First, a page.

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ib. TABOB, a Comedy (Foote's) 241
NICOLSON and Burn's History of Weft-
LEVISON on the Sore Throat, 469
BSERVATIONS on draining the
Lyson's farther Obs. on the Dropiy, jects,
Elegy on his Death, 471
of the Countess D'Anois, 39+ Poems by Mrs. Rives,
MICKLE's, Sir Marlyn, a Poem, 76 Poetic Epifle to Lord Mansfield, 308
MURPHY's Comedy, Kniw your own
Harmony of the Evange-
Disquisitions on Matter and
l'efestLEY's Do&trine of Pk lofophie) SERMON preached in a Country Church,
SERMONS on the late General Fast,
PROPOSALS for a Plan of Reconciliation
See MODERN CHA-
from Barrow Hill,
Public Spirit, an Efray,
ib. SKETCH of a Tour inie Derbyshire, 209
of Two Alts of the Inth Parlia..
Two Sermons on the Chrif. GRANT.
482 SPILSBURY's Physical Differtations, 463
SPIRIT of Frazer to General Burgoyne,
RELIGION, à Poem,
STOCKDALE's Six Discourses, 71
STUART's View of Society in Europe,
STURGESS'S Sermon at the Bishop of
SWINDEN's Beauties of Flora, 359
Second Thoughts on Lord Abingdon's TYRANNY the worst Taxation,
AUGHAN'S Cases of the Hydropho.
VERSES ont he present State of Ireland,
Thoueht is beft, an Opera, 473 VA:
Travellers, be common place Book
VERSES. See ELEGIAC.
WHITFIELD's Conjectures on the Tyn-
ADDINGTON's Navigation, 475
History of the Northern Go-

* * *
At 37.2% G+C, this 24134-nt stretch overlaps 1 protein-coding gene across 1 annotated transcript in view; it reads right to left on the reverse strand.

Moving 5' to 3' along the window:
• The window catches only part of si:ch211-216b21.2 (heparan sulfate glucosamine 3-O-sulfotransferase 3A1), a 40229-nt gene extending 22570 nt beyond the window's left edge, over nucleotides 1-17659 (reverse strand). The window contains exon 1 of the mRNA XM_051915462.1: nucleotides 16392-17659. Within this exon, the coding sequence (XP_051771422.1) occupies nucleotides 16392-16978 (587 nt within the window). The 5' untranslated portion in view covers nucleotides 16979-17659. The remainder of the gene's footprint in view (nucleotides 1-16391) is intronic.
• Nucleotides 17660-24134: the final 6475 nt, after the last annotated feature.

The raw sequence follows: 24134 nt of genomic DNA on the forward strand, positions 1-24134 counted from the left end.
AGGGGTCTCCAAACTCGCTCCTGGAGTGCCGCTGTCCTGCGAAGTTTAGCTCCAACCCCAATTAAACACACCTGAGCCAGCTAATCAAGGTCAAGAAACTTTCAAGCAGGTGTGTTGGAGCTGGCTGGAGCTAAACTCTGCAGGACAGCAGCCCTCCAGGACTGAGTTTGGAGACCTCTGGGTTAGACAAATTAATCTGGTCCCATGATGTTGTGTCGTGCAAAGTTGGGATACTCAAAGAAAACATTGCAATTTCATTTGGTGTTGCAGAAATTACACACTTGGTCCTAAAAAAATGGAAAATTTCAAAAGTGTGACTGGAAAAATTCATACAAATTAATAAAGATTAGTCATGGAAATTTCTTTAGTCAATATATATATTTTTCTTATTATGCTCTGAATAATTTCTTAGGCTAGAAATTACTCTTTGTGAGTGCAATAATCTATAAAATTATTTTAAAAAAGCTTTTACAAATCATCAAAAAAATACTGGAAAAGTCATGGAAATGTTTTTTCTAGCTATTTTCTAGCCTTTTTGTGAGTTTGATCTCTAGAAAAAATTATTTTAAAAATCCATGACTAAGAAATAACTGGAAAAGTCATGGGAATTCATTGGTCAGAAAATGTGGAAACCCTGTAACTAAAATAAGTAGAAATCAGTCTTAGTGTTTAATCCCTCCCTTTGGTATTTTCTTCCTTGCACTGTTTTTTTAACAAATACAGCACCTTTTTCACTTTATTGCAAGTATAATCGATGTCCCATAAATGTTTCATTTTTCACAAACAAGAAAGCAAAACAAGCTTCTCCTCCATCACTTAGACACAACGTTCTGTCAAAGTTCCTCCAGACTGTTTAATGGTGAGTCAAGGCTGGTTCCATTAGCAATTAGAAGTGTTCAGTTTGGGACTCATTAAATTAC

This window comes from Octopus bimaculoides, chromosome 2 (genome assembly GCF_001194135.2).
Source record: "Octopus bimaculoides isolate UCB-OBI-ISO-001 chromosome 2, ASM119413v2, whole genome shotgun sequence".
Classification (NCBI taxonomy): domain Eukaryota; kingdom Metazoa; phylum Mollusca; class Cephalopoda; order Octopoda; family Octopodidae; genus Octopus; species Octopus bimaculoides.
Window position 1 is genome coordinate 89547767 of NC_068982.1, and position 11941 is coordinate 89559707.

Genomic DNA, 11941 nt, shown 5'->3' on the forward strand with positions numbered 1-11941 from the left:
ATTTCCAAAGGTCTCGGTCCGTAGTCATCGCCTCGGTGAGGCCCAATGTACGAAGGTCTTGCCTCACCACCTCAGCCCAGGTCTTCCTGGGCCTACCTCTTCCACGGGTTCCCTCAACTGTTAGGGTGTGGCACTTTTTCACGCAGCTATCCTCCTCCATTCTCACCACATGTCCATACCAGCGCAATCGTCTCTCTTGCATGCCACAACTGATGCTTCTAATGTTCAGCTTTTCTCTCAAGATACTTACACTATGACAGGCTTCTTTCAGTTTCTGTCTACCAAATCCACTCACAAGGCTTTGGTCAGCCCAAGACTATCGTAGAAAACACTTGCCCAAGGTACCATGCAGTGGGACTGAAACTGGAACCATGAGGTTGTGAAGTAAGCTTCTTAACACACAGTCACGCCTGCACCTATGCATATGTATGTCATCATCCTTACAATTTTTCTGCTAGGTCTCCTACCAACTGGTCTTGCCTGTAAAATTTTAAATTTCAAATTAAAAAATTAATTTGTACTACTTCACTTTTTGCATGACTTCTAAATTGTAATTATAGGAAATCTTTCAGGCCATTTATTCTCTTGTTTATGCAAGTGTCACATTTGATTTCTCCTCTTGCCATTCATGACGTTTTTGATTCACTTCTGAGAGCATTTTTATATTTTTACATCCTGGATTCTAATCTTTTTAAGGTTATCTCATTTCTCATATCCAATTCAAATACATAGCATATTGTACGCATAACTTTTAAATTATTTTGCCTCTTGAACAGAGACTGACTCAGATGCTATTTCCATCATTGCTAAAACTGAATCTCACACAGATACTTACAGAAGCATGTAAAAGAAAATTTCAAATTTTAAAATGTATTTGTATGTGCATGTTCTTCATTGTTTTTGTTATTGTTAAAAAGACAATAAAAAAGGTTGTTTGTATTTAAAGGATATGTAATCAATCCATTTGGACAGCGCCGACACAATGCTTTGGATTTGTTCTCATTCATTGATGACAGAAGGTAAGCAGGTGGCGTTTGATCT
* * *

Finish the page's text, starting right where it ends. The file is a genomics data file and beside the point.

of Cook's Voyage,
WILSON's Translation of Coke's Re-
WATER, Building on. See SEMPLE. WIMPEY's Letters, occafioned by Three
WELL's Religion, a Poem,
Wood's Miller and Farmer's Guide, 163
CONTENTS of the FOREIGN ARTICLES,
in the APPENDIX to this Volume,
RESPONDENCE, inserted in the Reviews for March, April, May,
GEBELIN's Primitive World analysed, TRAVELS through the different Parts of
Τ Η Ε
For J A NU A R Y, 1778.
ART.I. PhiloSOPHICAL TRANSACTIONS of the Royal Society of London. Vol. LXVIl. For the Year 1777.
4to. 7 s. 6 d. Davis.
Articles relating to NATURAL HISTORY. Article 3. Discoveries on the Sex of Bees, explaining the Manner
in which their Species is propagated; with an Account of the Utility that may be derived from those Discoveries, by the actual Aplication of them to Pračtice. By Mr. John Debraw, Apothecary to Addenbrook's Hospital, &c. He remarkable obfervations related by M. Schirach, in
his curious publication, The Natural History of Bees, and their great importance, considered not only in a philosophical, but likewise in an economical view, induced us to give a very full account of that work, in the Appendix to our 48th volume, 1773, page 562. The principal facts and doctrines established by that Writer are, that the queen bee does not lay a particular kind of eggs, from which future queens are to proceed; that all the working bees of a hive were originally female; and that any one of them, when it was in the egg or worm state, was capable of being converted, or rather nursed up by the community, into the state of a queen bee, and of becoming the mother or queen of a future hive. In that Article we noticed likewise the great advantages that have been de. rived, in the Palatinate and other parts of Germany, from this discovery.